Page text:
What’s the number one most common lie cloud broker services are tired of debunking over and over and over? Do we even need to say it?
After a widely publicized and shameful celebrity photo leak in 2015, millions of consumers were suddenly left wondering if the cloud is safe. After the titillating shock of the news started to wear off, thirsty media outlets ran with an obvious, if slightly misleading angle — that cloud computing is insecure. Some commentators and techno contrarians have been beating this horse ever since.
So let’s clear one thing up: cloud computing is insecure, but so is every other type of computing. The hard truth is, there’s no such thing as a totally secure computer network. Full stop.
Because cloud computing is the new “it” thing in the IT world, cloud computing hacks have gotten more headlines than other types of breaches. But a quick recap of the past year’s hacking news will reveal a host of other security breaches in all areas of the digital domain. The Sony hack, major retailers who had thousands of customers’ credit cards stolen at the register, even U.S. government agencies have fallen victim to high profile hacker attacks this year.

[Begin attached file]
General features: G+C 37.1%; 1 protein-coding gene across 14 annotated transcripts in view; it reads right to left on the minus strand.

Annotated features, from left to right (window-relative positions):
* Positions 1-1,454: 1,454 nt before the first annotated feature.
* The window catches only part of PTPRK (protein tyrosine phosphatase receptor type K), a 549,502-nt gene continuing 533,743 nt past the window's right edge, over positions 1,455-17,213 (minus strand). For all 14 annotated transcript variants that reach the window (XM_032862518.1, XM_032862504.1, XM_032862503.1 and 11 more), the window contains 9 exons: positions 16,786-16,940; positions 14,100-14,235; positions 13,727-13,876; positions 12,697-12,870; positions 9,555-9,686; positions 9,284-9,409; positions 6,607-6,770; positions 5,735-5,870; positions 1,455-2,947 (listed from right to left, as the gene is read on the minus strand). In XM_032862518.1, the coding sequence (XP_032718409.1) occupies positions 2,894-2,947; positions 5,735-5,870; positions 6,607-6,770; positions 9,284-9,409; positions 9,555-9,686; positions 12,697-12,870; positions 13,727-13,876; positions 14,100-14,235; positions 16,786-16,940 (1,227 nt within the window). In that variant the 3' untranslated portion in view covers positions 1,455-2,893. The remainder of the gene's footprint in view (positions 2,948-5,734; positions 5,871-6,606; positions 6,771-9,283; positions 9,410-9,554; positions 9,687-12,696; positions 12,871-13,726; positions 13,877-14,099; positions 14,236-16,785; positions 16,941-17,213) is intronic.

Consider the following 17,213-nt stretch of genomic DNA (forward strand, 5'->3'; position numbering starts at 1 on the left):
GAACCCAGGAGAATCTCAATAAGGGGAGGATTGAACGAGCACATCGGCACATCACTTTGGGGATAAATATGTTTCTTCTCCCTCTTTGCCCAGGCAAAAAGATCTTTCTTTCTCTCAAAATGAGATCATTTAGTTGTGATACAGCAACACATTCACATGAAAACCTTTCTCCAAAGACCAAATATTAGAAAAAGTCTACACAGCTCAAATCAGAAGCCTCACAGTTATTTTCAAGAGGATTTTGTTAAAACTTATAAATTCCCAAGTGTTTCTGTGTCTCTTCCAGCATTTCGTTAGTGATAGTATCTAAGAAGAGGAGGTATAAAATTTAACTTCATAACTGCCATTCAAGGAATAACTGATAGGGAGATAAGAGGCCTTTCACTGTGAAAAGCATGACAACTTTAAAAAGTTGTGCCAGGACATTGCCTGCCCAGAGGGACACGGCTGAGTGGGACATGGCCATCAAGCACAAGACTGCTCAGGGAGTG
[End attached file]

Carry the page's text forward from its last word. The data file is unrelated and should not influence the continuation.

So let’s revisit the celebrity nude photo leak. New information reveals exactly how the suspected hackers obtained the private photos and data of celebrity women. The hackers are believed to have used password resets to gain access to cloud accounts. That’s a security flaw that predates cloud computing altogether, and hardly represents a widespread security problem. As is so often the case, little flaws exposed large problems.
So are mobile cloud services 100% secure? Of course not. No computer network ever could be. Any system, whether online or offline, will have vulnerabilities; however, private and government cloud security technology is a fast growing sector of the industry. And cloud broker services say that the demand for cloud security services is expected to reach 8.71 billion by 2019.
Plus, spending on cloud services in the public sector is estimated to expand from $40 billion in 2012 to $100 billion next year. So for what it’s worth, many local, state and national governments feel safe storing their sensitive data on the cloud. As with all other new technologies, certain myths and fears bubble to the service. But this is one urban legend cloud broker services wish we could finally put to rest once and for all.